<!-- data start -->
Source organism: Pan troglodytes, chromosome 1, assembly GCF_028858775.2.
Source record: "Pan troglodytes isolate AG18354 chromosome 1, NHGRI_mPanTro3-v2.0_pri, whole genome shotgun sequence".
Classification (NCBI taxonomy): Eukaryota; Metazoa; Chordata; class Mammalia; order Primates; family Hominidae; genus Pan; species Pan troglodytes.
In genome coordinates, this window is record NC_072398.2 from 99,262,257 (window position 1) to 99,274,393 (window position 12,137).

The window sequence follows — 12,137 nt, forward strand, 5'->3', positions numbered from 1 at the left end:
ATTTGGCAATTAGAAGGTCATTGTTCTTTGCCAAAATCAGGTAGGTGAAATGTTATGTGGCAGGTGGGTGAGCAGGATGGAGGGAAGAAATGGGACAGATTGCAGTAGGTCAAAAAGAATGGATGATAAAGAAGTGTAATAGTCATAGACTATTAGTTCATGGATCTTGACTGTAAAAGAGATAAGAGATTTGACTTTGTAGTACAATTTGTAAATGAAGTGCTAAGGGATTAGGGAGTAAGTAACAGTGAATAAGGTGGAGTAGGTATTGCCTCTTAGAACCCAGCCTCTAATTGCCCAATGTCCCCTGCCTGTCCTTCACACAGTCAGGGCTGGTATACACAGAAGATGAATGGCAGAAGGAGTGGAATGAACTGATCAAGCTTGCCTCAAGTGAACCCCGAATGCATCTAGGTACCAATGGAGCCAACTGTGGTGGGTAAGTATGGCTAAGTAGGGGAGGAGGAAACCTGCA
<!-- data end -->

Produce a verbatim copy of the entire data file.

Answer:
Source organism: Pan troglodytes, chromosome 1, assembly GCF_028858775.2.
Source record: "Pan troglodytes isolate AG18354 chromosome 1, NHGRI_mPanTro3-v2.0_pri, whole genome shotgun sequence".
Classification (NCBI taxonomy): Eukaryota; Metazoa; Chordata; class Mammalia; order Primates; family Hominidae; genus Pan; species Pan troglodytes.
In genome coordinates, this window is record NC_072398.2 from 99,262,257 (window position 1) to 99,274,393 (window position 12,137).

The window sequence follows — 12,137 nt, forward strand, 5'->3', positions numbered from 1 at the left end:
ATTTGGCAATTAGAAGGTCATTGTTCTTTGCCAAAATCAGGTAGGTGAAATGTTATGTGGCAGGTGGGTGAGCAGGATGGAGGGAAGAAATGGGACAGATTGCAGTAGGTCAAAAAGAATGGATGATAAAGAAGTGTAATAGTCATAGACTATTAGTTCATGGATCTTGACTGTAAAAGAGATAAGAGATTTGACTTTGTAGTACAATTTGTAAATGAAGTGCTAAGGGATTAGGGAGTAAGTAACAGTGAATAAGGTGGAGTAGGTATTGCCTCTTAGAACCCAGCCTCTAATTGCCCAATGTCCCCTGCCTGTCCTTCACACAGTCAGGGCTGGTATACACAGAAGATGAATGGCAGAAGGAGTGGAATGAACTGATCAAGCTTGCCTCAAGTGAACCCCGAATGCATCTAGGTACCAATGGAGCCAACTGTGGTGGGTAAGTATGGCTAAGTAGGGGAGGAGGAAACCTGCA